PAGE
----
In our worship service last Sunday, the focus was on stillness as a spiritual practice. Stillness is the theme for the month of December; akin to stillness is the dark and cold that are part of this month, and akin to stillness is silence.
I shared a poem on Sunday by Rev. Mark Belletini called “Ode to Silence.” I am moved here to share another of his poems that also talks about silence, and this one is called “Via Negativa.”
Not the silence of a child finally asleep in a crib--
not the silence of pear blossoms falling--
not the silence of singers after the song--
not the silence of embarrassed strangers--
not the silence of streets when gunshot stops--
not the silence of rage--
not the red-faced silence of frustration--
not the silence of the exhausted--
not the silence of the gardener gardening alone--
the silence of those who have been together
and do not need to hide their aloneness with words,
the silence of lovers
who have come to a place of quiet comfort,
the silence of a newborn at breast,
the silence of an overflowing human heart
under the stars at night,
the silence of friends holding still
in a long and tender embrace.
(from the collection Sonata for Voice and Silence by Mark Belletini, published in 2008 by Skinner House Books in Boston)
I love this poem for its images and for its celebration of silence – the right kinds of silence. Yes, there is awkward silence and angry silence, but there is loving silence and sacred silence. Sometimes we are uncomfortable with silence, and I think we need to take the time to figure out if the silence is a good silence or a negative silence.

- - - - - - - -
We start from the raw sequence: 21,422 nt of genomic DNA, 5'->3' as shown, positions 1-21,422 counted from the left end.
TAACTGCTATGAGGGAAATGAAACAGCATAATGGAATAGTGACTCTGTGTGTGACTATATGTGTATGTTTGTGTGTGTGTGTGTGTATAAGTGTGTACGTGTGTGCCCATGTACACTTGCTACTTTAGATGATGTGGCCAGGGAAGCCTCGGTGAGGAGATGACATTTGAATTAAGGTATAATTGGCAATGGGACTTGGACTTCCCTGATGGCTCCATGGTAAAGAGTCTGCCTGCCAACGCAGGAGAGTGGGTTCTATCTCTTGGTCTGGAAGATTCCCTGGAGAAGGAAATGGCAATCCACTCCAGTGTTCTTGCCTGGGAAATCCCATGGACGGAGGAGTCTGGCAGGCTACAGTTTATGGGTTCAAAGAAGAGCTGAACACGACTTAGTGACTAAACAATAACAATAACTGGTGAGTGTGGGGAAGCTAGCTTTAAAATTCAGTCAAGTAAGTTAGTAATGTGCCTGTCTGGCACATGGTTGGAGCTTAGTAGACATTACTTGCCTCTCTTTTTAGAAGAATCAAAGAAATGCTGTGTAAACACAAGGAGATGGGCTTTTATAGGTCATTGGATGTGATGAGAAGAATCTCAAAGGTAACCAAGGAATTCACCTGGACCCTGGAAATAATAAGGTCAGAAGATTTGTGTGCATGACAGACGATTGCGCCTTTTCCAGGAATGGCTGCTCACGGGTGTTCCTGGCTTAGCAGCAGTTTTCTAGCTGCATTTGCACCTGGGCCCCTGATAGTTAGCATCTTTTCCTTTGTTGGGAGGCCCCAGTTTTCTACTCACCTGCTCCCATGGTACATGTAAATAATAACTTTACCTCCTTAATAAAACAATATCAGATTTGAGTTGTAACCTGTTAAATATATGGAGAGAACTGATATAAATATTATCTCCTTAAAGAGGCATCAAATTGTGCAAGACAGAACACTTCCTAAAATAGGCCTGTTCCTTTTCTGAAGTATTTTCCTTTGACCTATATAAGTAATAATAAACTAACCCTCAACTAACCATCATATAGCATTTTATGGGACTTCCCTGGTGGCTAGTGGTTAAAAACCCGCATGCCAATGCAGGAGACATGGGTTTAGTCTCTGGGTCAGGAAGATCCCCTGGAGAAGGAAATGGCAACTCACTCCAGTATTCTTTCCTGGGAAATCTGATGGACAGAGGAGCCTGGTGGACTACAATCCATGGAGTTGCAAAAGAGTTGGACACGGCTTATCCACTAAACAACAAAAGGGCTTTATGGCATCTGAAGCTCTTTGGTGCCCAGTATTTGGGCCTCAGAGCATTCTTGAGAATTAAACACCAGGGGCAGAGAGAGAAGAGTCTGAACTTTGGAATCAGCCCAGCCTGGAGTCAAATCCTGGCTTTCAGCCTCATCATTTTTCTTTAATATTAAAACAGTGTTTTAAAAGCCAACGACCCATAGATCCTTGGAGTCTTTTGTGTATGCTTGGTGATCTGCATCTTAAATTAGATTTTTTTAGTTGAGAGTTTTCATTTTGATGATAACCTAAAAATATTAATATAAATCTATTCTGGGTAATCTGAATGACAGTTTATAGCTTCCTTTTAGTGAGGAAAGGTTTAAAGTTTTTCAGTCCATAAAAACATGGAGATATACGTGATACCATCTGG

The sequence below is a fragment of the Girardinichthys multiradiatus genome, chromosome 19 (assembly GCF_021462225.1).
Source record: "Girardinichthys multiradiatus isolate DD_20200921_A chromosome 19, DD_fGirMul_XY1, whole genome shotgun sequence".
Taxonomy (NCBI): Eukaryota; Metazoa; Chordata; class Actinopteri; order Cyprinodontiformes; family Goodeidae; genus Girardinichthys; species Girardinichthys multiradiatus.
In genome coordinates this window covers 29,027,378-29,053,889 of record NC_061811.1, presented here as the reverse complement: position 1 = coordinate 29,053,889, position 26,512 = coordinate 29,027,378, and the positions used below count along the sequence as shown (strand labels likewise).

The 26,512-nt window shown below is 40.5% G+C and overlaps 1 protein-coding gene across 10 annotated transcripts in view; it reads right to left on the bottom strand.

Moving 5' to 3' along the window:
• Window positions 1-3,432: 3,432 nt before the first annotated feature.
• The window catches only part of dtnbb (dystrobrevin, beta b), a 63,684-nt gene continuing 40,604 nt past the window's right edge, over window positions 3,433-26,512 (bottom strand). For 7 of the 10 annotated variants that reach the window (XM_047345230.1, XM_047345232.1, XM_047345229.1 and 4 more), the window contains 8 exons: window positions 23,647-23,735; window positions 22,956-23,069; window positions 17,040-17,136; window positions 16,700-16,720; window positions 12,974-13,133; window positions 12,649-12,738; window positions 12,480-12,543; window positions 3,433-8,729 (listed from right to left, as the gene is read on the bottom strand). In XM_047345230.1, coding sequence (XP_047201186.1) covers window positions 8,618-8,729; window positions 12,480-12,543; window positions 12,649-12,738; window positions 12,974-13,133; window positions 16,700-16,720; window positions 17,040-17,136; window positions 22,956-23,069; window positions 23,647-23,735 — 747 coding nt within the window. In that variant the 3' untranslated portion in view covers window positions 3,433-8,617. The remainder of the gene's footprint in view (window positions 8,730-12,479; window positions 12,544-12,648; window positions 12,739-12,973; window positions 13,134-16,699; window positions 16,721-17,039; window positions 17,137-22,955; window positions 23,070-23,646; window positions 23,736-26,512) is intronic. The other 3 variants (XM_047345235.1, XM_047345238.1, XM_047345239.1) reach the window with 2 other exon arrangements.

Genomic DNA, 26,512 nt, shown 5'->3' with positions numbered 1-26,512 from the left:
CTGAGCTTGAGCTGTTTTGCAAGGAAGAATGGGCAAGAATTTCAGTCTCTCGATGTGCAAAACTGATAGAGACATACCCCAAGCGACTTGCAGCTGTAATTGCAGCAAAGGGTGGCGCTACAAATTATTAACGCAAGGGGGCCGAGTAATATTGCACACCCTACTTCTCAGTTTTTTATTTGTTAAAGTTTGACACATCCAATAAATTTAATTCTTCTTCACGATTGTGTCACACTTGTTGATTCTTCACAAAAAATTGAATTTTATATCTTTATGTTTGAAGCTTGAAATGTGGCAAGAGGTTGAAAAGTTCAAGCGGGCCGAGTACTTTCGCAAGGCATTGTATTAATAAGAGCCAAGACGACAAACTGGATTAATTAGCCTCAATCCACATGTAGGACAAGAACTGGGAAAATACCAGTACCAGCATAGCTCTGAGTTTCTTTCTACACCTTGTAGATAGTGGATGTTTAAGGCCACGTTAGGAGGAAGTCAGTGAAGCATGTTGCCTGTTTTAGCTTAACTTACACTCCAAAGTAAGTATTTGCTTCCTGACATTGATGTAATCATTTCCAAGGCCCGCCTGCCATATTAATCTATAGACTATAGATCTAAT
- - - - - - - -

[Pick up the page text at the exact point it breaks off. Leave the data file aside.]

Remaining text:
As a classroom teacher, I learned that there were good and bad silences in the classroom also. There is the productive silence when everyone is working individually. After the teacher asks a question, the silence can be the negative silence of boredom or of being afraid to speak; or the productive silence of students thinking about the question before anyone offers an answer. This is the silence that a good teacher cultivates and values.
In this time of growing darkness and coldness, in this time of continued isolation from loved ones and fear of sickness, we might experience a silence of emptiness, lifelessness, despair. May that negative silence be countered by music, or by a phone call to a loved one. And we might experience a silence of introspection, of prayer, of peacefulness. May this sacred silence hold us and give us room to grow.
Divine spirit of light and of darkness, of noise and of silence, be with us now.
May we be present in this time of Hanukkah, of Winter Solstice and Yule, of quiet and dark, to the generative silence. May we embrace sacred silence and find wisdom and peace within.
Shalom. A salaam alaikem.
Rev. Andrew Frantz
Rev. Andrew Frantz
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